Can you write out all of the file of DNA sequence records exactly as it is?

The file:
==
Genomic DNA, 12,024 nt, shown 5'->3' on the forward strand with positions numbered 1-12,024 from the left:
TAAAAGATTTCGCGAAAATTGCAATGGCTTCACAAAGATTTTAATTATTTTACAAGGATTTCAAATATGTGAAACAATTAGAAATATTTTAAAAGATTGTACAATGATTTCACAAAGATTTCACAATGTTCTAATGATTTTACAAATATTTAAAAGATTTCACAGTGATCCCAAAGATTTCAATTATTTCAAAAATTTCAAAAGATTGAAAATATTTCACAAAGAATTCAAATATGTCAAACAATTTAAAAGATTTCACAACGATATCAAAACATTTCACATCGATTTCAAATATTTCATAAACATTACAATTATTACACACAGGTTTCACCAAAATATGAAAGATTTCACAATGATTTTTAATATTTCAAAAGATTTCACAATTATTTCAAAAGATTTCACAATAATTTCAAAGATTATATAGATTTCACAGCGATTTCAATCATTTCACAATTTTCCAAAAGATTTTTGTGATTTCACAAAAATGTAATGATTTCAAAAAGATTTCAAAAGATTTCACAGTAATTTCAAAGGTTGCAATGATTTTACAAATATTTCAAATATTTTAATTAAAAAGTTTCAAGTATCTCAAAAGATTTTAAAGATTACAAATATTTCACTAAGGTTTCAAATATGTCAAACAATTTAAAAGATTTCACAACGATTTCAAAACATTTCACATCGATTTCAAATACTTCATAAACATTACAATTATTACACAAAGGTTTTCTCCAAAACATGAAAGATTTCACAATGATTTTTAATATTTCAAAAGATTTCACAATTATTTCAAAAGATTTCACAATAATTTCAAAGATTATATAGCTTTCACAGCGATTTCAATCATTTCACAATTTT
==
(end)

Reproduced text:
Genomic DNA, 12,024 nt, shown 5'->3' on the forward strand with positions numbered 1-12,024 from the left:
TAAAAGATTTCGCGAAAATTGCAATGGCTTCACAAAGATTTTAATTATTTTACAAGGATTTCAAATATGTGAAACAATTAGAAATATTTTAAAAGATTGTACAATGATTTCACAAAGATTTCACAATGTTCTAATGATTTTACAAATATTTAAAAGATTTCACAGTGATCCCAAAGATTTCAATTATTTCAAAAATTTCAAAAGATTGAAAATATTTCACAAAGAATTCAAATATGTCAAACAATTTAAAAGATTTCACAACGATATCAAAACATTTCACATCGATTTCAAATATTTCATAAACATTACAATTATTACACACAGGTTTCACCAAAATATGAAAGATTTCACAATGATTTTTAATATTTCAAAAGATTTCACAATTATTTCAAAAGATTTCACAATAATTTCAAAGATTATATAGATTTCACAGCGATTTCAATCATTTCACAATTTTCCAAAAGATTTTTGTGATTTCACAAAAATGTAATGATTTCAAAAAGATTTCAAAAGATTTCACAGTAATTTCAAAGGTTGCAATGATTTTACAAATATTTCAAATATTTTAATTAAAAAGTTTCAAGTATCTCAAAAGATTTTAAAGATTACAAATATTTCACTAAGGTTTCAAATATGTCAAACAATTTAAAAGATTTCACAACGATTTCAAAACATTTCACATCGATTTCAAATACTTCATAAACATTACAATTATTACACAAAGGTTTTCTCCAAAACATGAAAGATTTCACAATGATTTTTAATATTTCAAAAGATTTCACAATTATTTCAAAAGATTTCACAATAATTTCAAAGATTATATAGCTTTCACAGCGATTTCAATCATTTCACAATTTT